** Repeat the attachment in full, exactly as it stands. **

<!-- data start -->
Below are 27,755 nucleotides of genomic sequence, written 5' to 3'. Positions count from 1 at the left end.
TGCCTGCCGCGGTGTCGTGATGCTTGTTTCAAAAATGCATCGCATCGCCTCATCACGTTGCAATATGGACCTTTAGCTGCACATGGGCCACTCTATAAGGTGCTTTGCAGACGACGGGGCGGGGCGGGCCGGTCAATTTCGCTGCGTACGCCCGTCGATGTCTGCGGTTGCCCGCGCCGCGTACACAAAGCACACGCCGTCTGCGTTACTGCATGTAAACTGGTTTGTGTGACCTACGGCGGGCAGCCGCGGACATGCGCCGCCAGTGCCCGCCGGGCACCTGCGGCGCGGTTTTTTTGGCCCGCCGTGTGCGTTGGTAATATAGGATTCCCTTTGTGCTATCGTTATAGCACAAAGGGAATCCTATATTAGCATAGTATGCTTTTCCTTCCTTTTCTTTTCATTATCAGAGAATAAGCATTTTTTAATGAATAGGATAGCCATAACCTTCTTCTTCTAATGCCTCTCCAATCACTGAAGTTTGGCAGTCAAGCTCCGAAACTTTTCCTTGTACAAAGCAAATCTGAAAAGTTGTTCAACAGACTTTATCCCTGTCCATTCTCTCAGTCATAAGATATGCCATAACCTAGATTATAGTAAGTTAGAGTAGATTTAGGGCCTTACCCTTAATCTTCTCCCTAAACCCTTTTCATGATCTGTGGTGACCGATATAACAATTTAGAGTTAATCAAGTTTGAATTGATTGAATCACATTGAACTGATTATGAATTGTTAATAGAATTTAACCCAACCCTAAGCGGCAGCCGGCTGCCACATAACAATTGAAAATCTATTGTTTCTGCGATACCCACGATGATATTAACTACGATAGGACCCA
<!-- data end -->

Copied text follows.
Below are 27,755 nucleotides of genomic sequence, written 5' to 3'. Positions count from 1 at the left end.
TGCCTGCCGCGGTGTCGTGATGCTTGTTTCAAAAATGCATCGCATCGCCTCATCACGTTGCAATATGGACCTTTAGCTGCACATGGGCCACTCTATAAGGTGCTTTGCAGACGACGGGGCGGGGCGGGCCGGTCAATTTCGCTGCGTACGCCCGTCGATGTCTGCGGTTGCCCGCGCCGCGTACACAAAGCACACGCCGTCTGCGTTACTGCATGTAAACTGGTTTGTGTGACCTACGGCGGGCAGCCGCGGACATGCGCCGCCAGTGCCCGCCGGGCACCTGCGGCGCGGTTTTTTTGGCCCGCCGTGTGCGTTGGTAATATAGGATTCCCTTTGTGCTATCGTTATAGCACAAAGGGAATCCTATATTAGCATAGTATGCTTTTCCTTCCTTTTCTTTTCATTATCAGAGAATAAGCATTTTTTAATGAATAGGATAGCCATAACCTTCTTCTTCTAATGCCTCTCCAATCACTGAAGTTTGGCAGTCAAGCTCCGAAACTTTTCCTTGTACAAAGCAAATCTGAAAAGTTGTTCAACAGACTTTATCCCTGTCCATTCTCTCAGTCATAAGATATGCCATAACCTAGATTATAGTAAGTTAGAGTAGATTTAGGGCCTTACCCTTAATCTTCTCCCTAAACCCTTTTCATGATCTGTGGTGACCGATATAACAATTTAGAGTTAATCAAGTTTGAATTGATTGAATCACATTGAACTGATTATGAATTGTTAATAGAATTTAACCCAACCCTAAGCGGCAGCCGGCTGCCACATAACAATTGAAAATCTATTGTTTCTGCGATACCCACGATGATATTAACTACGATAGGACCCA